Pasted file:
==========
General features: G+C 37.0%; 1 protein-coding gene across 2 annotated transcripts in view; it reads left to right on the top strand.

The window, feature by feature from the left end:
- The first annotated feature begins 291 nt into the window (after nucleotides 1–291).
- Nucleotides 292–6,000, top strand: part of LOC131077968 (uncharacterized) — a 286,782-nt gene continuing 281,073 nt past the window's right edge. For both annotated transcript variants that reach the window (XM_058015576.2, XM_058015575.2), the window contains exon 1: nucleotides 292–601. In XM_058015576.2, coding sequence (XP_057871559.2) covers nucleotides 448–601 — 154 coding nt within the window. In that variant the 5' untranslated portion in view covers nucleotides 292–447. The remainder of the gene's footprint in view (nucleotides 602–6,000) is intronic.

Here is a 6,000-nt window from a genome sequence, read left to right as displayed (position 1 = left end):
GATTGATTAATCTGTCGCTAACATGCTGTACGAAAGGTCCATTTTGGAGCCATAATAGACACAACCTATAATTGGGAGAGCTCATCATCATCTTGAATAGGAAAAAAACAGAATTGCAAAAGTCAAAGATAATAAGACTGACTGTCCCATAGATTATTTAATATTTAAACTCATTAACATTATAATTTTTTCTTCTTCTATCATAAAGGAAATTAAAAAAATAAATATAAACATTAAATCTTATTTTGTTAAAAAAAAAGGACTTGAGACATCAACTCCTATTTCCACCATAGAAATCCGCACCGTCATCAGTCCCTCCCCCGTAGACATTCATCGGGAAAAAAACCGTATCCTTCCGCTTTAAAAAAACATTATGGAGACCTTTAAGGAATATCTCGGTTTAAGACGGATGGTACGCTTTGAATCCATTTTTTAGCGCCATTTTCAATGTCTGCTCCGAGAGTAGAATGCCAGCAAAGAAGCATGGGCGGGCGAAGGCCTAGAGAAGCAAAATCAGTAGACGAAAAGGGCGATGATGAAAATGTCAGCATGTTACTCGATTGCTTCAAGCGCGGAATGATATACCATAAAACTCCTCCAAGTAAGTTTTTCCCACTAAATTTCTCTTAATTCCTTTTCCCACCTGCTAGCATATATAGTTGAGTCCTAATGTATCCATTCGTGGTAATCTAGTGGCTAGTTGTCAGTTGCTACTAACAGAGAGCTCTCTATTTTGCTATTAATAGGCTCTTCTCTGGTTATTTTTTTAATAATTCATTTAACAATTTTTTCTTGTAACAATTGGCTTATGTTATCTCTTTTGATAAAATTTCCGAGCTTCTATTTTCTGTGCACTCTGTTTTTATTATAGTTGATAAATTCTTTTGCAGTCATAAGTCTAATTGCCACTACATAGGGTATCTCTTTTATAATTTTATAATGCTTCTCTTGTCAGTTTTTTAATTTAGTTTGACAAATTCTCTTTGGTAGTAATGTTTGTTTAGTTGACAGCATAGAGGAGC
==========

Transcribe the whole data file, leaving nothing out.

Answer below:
General features: G+C 37.0%; 1 protein-coding gene across 2 annotated transcripts in view; it reads left to right on the top strand.

The window, feature by feature from the left end:
- The first annotated feature begins 291 nt into the window (after nucleotides 1–291).
- Nucleotides 292–6,000, top strand: part of LOC131077968 (uncharacterized) — a 286,782-nt gene continuing 281,073 nt past the window's right edge. For both annotated transcript variants that reach the window (XM_058015576.2, XM_058015575.2), the window contains exon 1: nucleotides 292–601. In XM_058015576.2, coding sequence (XP_057871559.2) covers nucleotides 448–601 — 154 coding nt within the window. In that variant the 5' untranslated portion in view covers nucleotides 292–447. The remainder of the gene's footprint in view (nucleotides 602–6,000) is intronic.

Here is a 6,000-nt window from a genome sequence, read left to right as displayed (position 1 = left end):
GATTGATTAATCTGTCGCTAACATGCTGTACGAAAGGTCCATTTTGGAGCCATAATAGACACAACCTATAATTGGGAGAGCTCATCATCATCTTGAATAGGAAAAAAACAGAATTGCAAAAGTCAAAGATAATAAGACTGACTGTCCCATAGATTATTTAATATTTAAACTCATTAACATTATAATTTTTTCTTCTTCTATCATAAAGGAAATTAAAAAAATAAATATAAACATTAAATCTTATTTTGTTAAAAAAAAAGGACTTGAGACATCAACTCCTATTTCCACCATAGAAATCCGCACCGTCATCAGTCCCTCCCCCGTAGACATTCATCGGGAAAAAAACCGTATCCTTCCGCTTTAAAAAAACATTATGGAGACCTTTAAGGAATATCTCGGTTTAAGACGGATGGTACGCTTTGAATCCATTTTTTAGCGCCATTTTCAATGTCTGCTCCGAGAGTAGAATGCCAGCAAAGAAGCATGGGCGGGCGAAGGCCTAGAGAAGCAAAATCAGTAGACGAAAAGGGCGATGATGAAAATGTCAGCATGTTACTCGATTGCTTCAAGCGCGGAATGATATACCATAAAACTCCTCCAAGTAAGTTTTTCCCACTAAATTTCTCTTAATTCCTTTTCCCACCTGCTAGCATATATAGTTGAGTCCTAATGTATCCATTCGTGGTAATCTAGTGGCTAGTTGTCAGTTGCTACTAACAGAGAGCTCTCTATTTTGCTATTAATAGGCTCTTCTCTGGTTATTTTTTTAATAATTCATTTAACAATTTTTTCTTGTAACAATTGGCTTATGTTATCTCTTTTGATAAAATTTCCGAGCTTCTATTTTCTGTGCACTCTGTTTTTATTATAGTTGATAAATTCTTTTGCAGTCATAAGTCTAATTGCCACTACATAGGGTATCTCTTTTATAATTTTATAATGCTTCTCTTGTCAGTTTTTTAATTTAGTTTGACAAATTCTCTTTGGTAGTAATGTTTGTTTAGTTGACAGCATAGAGGAGC